Free #Alexa Skill for Air Quality in Northern Ireland – #OpenSource


This is a free skill available for Alexa, that you can enable here;

It’s open source, and open to improvements and suggestions by anyone interested in collaborating.

You can ask it questions such as “Alexa, ask air quality northern Ireland what is the level of nitrous oxide in Belfast“, or ask about particulate matter, carbon monoxide, ozone, or sulfur dioxide.

The data itself is courtesty of  the Northern Ireland Department of Environment. via AirQualityNI.

At a high level, this skill runs on the Alexa platform, which hooks into Amazon’s Lambda service, running NodeJS. From there, it connects to an API, which is described here; – Which is hosted on a Windows server, and makes the connection on to the AirQualityNI website, and dynamically converts CSV data to the more readable JSON format.

Here is a run down on the constituent parts

The Alexa interaction model is defined here;

This defines the phrases that can be used with the skill, such as

What is the level of Nitrous oxide in {city}

Where {city} is of type AMAZON.GB_CITY, this is interpreted as the NitrogenOxideIntent, and passed to the Lambda handler at index.js here;

This, then checks the intentName, and if it’s equal to NitrogenOxideIntent, then handleNitrogenOxideIntent is called, which then calls airQuality.NitrogenOxide(..), which is defined here:

The NitrogenOxide() function calls DescribePollutants(), passing a function to filter the data by city, and these three types of Nitrogen-Oxide pollutants; “NO“,”NO₂” and “NOₓ as NO₂“. DescribePollutants() then makes an HTTP request to, which returns yesterday’s mean values of air pollutants in Northen Ireland. – It then formats the response into a spoken string, for example, using NamePollutant() to convert chemical formulae like “NO₂” to “Nitrogen Dioxide”.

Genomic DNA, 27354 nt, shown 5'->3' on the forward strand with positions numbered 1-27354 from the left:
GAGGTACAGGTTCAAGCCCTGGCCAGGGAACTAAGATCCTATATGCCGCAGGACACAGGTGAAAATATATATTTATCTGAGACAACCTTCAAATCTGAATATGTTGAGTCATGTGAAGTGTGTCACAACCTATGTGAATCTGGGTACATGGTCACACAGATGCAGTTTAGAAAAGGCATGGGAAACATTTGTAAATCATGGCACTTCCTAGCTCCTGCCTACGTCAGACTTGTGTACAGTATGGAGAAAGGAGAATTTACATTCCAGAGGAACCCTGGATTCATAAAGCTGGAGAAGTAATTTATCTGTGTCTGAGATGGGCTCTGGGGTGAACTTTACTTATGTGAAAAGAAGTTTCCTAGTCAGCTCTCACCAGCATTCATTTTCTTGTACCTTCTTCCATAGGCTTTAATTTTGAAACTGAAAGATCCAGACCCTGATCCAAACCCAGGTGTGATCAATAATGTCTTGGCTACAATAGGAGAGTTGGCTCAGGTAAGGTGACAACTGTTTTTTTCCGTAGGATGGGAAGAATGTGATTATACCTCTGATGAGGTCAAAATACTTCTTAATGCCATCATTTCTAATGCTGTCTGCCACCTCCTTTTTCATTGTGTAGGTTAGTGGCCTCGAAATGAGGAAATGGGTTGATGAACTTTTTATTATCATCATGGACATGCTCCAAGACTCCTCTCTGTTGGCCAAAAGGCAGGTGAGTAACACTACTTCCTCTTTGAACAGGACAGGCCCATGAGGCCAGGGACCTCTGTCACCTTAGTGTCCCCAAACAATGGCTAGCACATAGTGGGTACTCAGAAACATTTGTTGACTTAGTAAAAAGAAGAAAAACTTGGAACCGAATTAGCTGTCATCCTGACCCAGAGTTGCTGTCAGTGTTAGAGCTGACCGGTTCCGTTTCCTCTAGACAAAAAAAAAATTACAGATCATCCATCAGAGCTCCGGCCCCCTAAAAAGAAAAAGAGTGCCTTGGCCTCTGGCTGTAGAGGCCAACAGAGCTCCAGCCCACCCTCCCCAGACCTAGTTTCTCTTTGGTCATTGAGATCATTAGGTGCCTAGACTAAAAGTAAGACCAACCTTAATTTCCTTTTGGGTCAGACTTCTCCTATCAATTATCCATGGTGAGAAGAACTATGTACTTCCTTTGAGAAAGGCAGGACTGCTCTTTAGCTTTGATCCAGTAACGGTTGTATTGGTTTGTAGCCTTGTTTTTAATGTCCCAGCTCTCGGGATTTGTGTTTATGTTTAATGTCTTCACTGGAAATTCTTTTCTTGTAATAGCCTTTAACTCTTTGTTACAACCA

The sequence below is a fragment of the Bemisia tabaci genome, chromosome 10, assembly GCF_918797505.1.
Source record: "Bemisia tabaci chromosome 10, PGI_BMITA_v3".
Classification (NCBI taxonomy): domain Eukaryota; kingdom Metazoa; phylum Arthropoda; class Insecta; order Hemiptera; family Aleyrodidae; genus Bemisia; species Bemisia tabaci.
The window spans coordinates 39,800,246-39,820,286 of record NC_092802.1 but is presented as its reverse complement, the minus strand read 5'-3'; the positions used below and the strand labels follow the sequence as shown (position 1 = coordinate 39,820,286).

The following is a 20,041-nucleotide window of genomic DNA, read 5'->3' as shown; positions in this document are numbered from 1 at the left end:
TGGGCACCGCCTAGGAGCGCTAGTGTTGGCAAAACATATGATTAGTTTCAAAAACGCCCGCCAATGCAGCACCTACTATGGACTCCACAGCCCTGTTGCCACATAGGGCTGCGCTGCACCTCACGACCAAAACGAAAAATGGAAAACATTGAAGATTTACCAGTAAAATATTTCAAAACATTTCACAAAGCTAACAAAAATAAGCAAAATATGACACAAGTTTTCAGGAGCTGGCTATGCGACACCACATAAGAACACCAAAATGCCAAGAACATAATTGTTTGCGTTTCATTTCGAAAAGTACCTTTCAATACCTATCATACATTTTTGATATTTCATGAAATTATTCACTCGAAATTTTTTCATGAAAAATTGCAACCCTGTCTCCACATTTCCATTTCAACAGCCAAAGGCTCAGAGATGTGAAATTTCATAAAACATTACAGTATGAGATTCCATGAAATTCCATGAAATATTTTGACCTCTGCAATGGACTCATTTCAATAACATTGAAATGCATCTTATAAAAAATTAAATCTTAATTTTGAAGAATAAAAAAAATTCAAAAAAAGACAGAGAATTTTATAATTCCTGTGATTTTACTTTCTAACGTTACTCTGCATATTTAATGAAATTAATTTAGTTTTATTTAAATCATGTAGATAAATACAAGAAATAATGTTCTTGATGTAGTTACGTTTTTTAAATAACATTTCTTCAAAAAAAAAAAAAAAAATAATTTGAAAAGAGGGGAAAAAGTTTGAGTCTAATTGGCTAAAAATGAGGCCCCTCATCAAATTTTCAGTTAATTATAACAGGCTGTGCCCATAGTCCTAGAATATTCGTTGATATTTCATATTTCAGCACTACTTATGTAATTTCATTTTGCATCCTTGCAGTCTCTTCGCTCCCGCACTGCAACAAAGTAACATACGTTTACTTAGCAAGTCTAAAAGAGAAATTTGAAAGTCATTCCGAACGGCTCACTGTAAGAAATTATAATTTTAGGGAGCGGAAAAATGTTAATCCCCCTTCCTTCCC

Please, feel free to enable the skill on your alexa device, and give it a good rating, also feel free to contact me if you’d like to build upon this skill or API.






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Air Quality #API for Northern Ireland



This is a simple API based on the data available from by default, it will return a daily mean of Yesterday’s Automatic Monitoring Data for all pollutants, for all regions in northern ireland.

To specify a specific date, other than yesterday, use a date parameter in the querystring, such as


Sample data:

  "Date": "03/07/2019",
  "Site": "Armagh Lonsdale Road",
  "Pollutant": "NO",
  "Daily_Mean": "26",
  "Status": "P",
  "Unit": "µg/m³"
  "Date": "03/07/2019",
  "Site": "Armagh Lonsdale Road",
  "Pollutant": "NO₂",
  "Daily_Mean": "17",
  "Status": "P",
  "Unit": "µg/m³"


Developed by /

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#Webcam streamer #app using C#


This is a bit of a resurrection of an old project – How it works, is that there is a iOS App available here “” which reads images that are posted to a URL via a Windows application that is downloadable here; – and there is a Webservice here;

So, bascically, the windows application uploads images contstantly to the service via the webservice, and the mobile application reads the url of where the image should be from the web service, and constantly refreshes the image. If the connection is fast enough, it looks like video – although always a bit jerky.

Is it a great design, no – but to be honest, for me, this was about bringing an old app and website back to life, and I was surprised it still worked, all I did was renew the expired domain name!

You can probably see the age, from the links to Palm and Windows Phone, both of which are obsolete now!



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#Unsplash #API using C#


Unsplash is a great source of free photos, that you can use in your websites, and it also offers an API that allows you to integrate free image searches into your app. This might be an easy way to add a splash of colour to features that otherwise might just have a placeholder image.